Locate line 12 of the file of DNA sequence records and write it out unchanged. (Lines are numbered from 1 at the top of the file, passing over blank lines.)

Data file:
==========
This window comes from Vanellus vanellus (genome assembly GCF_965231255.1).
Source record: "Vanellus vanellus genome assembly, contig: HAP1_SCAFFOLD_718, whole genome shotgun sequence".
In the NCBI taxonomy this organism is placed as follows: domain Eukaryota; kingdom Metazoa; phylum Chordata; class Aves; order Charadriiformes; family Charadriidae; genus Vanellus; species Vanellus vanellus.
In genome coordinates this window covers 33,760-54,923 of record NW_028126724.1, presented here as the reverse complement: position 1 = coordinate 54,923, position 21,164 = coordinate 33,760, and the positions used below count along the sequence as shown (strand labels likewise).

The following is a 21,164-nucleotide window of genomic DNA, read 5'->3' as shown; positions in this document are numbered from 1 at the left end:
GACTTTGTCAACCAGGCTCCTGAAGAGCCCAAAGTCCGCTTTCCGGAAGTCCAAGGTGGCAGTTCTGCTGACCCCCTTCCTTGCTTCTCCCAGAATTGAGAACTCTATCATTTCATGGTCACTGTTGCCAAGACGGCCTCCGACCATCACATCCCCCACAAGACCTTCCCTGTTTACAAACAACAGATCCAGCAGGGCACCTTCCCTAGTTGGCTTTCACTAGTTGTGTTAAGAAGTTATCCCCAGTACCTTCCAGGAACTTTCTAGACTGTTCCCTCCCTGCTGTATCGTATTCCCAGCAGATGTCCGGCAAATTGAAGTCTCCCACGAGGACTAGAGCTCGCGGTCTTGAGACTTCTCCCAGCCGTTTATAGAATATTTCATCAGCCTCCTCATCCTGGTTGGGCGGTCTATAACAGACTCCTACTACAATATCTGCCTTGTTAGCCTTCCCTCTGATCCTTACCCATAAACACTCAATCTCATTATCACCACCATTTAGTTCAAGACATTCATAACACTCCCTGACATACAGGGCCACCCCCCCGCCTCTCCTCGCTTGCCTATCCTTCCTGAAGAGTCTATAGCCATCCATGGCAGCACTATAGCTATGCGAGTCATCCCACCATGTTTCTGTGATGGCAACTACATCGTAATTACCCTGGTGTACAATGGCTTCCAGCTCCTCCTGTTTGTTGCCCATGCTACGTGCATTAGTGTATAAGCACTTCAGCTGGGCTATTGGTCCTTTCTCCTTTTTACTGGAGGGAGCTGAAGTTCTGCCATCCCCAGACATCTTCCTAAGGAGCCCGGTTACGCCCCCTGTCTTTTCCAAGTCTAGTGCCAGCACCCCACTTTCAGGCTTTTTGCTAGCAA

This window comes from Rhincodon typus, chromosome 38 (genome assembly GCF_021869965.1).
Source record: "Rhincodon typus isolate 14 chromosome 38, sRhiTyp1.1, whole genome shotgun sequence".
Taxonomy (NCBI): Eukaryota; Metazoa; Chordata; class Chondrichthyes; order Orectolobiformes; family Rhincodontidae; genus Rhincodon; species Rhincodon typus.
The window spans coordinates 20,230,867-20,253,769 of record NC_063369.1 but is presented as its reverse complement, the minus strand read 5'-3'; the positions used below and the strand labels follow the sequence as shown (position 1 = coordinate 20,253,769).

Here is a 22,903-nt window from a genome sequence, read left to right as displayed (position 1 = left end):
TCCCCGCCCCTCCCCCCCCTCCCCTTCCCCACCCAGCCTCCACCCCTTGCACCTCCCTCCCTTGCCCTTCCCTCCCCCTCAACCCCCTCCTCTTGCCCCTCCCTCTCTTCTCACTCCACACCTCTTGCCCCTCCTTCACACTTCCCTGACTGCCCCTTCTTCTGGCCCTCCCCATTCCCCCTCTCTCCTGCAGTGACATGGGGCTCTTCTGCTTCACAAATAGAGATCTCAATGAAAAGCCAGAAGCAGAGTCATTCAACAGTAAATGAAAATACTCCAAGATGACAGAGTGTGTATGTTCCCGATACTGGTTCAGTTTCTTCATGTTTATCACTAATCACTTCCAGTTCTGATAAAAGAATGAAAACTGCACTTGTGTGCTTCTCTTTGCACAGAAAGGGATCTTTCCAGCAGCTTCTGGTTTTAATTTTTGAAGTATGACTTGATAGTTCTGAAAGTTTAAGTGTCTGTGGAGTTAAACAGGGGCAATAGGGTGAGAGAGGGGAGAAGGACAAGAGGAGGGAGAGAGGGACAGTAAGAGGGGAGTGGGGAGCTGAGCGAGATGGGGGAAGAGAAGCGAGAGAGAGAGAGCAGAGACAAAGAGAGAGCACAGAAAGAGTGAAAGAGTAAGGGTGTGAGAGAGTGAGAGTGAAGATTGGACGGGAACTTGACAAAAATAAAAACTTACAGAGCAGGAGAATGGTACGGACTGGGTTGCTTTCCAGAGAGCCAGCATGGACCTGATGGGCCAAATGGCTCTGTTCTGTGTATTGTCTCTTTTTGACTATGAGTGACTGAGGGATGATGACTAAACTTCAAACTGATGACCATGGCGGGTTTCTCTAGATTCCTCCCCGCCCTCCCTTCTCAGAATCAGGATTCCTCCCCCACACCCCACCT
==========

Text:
TCCCCGCCCCTCCCCCCCCTCCCCTTCCCCACCCAGCCTCCACCCCTTGCACCTCCCTCCCTTGCCCTTCCCTCCCCCTCAACCCCCTCCTCTTGCCCCTCCCTCTCTTCTCACTCCACACCTCTTGCCCCTCCTTCACACTTCCCTGACTGCCCCTTCTTCTGGCCCTCCCCATTCCCCCTCTCTCCTGCAGTGACATGGGGCTCTTCTGCTTCACAAATAGAGATCTCAATGAAAAGCCAGAAGCAGAGTCATTCAACAGTAAATGAAAATACTCCAAGATGACAGAGTGTGTATGTTCCCGATACTGGTTCAGTTTCTTCATGTTTATCACTAATCACTTCCAGTTCTGATAAAAGAATGAAAACTGCACTTGTGTGCTTCTCTTTGCACAGAAAGGGATCTTTCCAGCAGCTTCTGGTTTTAATTTTTGAAGTATGACTTGATAGTTCTGAAAGTTTAAGTGTCTGTGGAGTTAAACAGGGGCAATAGGGTGAGAGAGGGGAGAAGGACAAGAGGAGGGAGAGAGGGACAGTAAGAGGGGAGTGGGGAGCTGAGCGAGATGGGGGAAGAGAAGCGAGAGAGAGAGAGCAGAGACAAAGAGAGAGCACAGAAAGAGTGAAAGAGTAAGGGTGTGAGAGAGTGAGAGTGAAGATTGGACGGGAACTTGACAAAAATAAAAACTTACAGAGCAGGAGAATGGTACGGACTGGGTTGCTTTCCAGAGAGCCAGCATGGACCTGATGGGCCAAATGGCTCTGTTCTGTGTATTGTCTCTTTTTGACTATGAGTGACTGAGGGATGATGACTAAACTTCAAACTGATGACCATGGCGGGTTTCTCTAGATTCCTCCCCGCCCTCCCTTCTCAGAATCAGGATTCCTCCCCCACACCCCACCT